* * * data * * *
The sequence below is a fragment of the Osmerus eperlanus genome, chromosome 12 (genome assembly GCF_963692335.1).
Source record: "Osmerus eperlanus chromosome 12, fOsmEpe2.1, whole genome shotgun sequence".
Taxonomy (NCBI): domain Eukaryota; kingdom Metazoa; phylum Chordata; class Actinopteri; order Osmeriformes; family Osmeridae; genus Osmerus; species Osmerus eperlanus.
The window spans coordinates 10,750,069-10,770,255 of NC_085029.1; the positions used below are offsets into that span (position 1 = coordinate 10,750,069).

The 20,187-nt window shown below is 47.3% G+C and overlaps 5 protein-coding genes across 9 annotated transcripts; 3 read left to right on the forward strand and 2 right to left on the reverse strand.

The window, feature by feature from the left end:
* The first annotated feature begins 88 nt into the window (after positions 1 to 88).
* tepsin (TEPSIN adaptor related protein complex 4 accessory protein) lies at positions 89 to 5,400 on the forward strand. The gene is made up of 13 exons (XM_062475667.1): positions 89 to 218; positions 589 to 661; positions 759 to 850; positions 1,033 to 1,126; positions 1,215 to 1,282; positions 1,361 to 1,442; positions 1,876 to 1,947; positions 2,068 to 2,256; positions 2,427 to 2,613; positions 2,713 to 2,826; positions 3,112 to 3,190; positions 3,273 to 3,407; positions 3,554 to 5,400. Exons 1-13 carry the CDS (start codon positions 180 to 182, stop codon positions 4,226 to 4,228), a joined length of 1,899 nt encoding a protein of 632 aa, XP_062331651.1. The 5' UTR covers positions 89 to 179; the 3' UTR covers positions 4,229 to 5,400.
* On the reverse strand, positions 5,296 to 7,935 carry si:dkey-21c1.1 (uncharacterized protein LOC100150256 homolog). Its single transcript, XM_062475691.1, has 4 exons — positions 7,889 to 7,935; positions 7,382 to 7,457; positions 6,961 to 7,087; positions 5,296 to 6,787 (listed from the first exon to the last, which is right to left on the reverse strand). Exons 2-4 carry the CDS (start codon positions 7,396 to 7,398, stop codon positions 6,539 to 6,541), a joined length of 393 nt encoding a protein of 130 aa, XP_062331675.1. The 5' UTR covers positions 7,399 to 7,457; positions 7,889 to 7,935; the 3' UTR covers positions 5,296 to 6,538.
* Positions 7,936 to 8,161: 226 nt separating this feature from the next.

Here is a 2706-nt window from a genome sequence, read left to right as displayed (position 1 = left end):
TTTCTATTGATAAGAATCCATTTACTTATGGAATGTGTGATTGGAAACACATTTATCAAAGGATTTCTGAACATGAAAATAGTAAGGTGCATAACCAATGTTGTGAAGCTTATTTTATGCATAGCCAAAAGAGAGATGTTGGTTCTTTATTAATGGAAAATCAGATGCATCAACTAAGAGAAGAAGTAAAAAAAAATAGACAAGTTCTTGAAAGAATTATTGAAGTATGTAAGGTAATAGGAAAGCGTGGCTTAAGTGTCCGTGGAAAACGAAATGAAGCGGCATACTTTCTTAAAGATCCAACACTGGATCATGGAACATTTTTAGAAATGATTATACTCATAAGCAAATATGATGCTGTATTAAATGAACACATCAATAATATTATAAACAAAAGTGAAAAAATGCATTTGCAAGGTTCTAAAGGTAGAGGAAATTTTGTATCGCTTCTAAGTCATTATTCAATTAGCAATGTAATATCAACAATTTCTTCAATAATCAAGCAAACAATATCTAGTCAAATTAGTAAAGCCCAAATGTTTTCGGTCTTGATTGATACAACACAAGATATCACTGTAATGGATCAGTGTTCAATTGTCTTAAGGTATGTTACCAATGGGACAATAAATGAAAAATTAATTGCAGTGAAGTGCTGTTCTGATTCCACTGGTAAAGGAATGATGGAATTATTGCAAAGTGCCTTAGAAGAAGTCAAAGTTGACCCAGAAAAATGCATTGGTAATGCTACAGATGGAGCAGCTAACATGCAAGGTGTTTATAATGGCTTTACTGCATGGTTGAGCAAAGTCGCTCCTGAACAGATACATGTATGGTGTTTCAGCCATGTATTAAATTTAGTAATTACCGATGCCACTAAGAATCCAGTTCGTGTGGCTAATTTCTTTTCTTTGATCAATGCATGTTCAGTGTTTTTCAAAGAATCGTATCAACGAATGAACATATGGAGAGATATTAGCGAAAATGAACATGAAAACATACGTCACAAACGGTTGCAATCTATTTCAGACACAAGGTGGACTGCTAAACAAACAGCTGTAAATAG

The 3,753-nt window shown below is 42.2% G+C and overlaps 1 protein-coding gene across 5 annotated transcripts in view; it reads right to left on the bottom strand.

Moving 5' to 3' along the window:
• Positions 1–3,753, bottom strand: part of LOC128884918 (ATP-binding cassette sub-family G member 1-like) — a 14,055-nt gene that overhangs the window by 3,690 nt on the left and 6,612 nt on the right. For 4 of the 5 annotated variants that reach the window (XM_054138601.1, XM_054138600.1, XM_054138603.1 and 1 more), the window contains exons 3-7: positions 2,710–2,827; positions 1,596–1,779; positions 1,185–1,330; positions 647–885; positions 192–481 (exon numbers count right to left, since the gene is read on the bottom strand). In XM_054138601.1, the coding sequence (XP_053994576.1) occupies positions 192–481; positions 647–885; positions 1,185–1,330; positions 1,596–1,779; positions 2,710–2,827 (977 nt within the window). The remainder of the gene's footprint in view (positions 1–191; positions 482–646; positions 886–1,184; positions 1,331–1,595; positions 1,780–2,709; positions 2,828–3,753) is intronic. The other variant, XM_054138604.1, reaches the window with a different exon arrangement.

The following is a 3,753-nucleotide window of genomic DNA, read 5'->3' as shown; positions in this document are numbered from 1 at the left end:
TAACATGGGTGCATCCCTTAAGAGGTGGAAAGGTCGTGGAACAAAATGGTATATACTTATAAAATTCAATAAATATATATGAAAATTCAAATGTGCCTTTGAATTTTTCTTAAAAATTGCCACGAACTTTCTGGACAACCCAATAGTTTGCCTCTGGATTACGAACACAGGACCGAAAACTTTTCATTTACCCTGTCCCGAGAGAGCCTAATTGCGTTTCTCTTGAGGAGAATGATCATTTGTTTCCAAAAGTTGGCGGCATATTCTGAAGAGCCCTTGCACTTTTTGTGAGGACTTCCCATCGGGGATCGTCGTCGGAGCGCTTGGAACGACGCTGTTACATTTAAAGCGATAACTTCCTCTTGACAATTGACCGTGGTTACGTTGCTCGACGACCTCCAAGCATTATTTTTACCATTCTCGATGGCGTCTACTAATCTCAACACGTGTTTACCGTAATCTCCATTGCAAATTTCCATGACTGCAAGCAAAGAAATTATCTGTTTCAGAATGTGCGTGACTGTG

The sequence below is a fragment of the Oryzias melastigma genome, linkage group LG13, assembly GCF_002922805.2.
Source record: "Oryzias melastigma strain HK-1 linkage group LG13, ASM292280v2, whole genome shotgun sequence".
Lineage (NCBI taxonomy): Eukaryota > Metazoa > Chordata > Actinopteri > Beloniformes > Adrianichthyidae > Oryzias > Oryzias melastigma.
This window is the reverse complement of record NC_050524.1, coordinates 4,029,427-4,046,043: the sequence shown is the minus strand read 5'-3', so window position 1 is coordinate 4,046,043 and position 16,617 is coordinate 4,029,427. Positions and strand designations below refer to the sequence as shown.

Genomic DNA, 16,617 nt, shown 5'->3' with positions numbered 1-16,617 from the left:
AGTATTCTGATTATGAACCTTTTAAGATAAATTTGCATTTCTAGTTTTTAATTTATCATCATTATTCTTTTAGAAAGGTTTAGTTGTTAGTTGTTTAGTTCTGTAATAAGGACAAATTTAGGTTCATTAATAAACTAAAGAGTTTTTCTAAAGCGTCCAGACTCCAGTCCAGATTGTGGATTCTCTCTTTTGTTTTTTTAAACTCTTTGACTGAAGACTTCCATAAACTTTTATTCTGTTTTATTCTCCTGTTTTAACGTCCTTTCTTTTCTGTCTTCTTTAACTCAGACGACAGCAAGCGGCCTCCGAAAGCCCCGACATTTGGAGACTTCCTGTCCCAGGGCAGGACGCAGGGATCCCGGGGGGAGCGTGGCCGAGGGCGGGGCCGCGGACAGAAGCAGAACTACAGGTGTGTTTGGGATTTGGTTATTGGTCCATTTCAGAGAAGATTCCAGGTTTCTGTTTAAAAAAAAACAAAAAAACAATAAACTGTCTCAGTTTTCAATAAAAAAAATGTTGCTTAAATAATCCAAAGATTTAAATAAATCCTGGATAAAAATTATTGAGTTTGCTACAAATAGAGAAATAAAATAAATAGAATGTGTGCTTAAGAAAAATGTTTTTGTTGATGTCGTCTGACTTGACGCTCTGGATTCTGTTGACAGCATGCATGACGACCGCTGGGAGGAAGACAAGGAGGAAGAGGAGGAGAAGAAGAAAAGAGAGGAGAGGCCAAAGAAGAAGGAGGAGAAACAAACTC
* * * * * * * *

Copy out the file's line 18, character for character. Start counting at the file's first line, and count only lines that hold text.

The sequence below is a fragment of the Oryzias melastigma genome, linkage group LG13, assembly GCF_002922805.2.